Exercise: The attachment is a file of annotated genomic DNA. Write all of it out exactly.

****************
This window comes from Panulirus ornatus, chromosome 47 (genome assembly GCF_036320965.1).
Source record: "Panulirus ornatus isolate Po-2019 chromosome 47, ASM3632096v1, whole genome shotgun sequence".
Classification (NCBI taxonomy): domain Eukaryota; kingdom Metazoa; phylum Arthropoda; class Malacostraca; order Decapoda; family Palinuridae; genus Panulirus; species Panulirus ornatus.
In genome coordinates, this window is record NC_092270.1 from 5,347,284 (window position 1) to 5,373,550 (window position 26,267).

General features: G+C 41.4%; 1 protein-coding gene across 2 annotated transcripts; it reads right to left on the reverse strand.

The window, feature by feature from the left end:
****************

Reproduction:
This window comes from Panulirus ornatus, chromosome 47 (genome assembly GCF_036320965.1).
Source record: "Panulirus ornatus isolate Po-2019 chromosome 47, ASM3632096v1, whole genome shotgun sequence".
Classification (NCBI taxonomy): domain Eukaryota; kingdom Metazoa; phylum Arthropoda; class Malacostraca; order Decapoda; family Palinuridae; genus Panulirus; species Panulirus ornatus.
In genome coordinates, this window is record NC_092270.1 from 5,347,284 (window position 1) to 5,373,550 (window position 26,267).

General features: G+C 41.4%; 1 protein-coding gene across 2 annotated transcripts; it reads right to left on the reverse strand.

The window, feature by feature from the left end: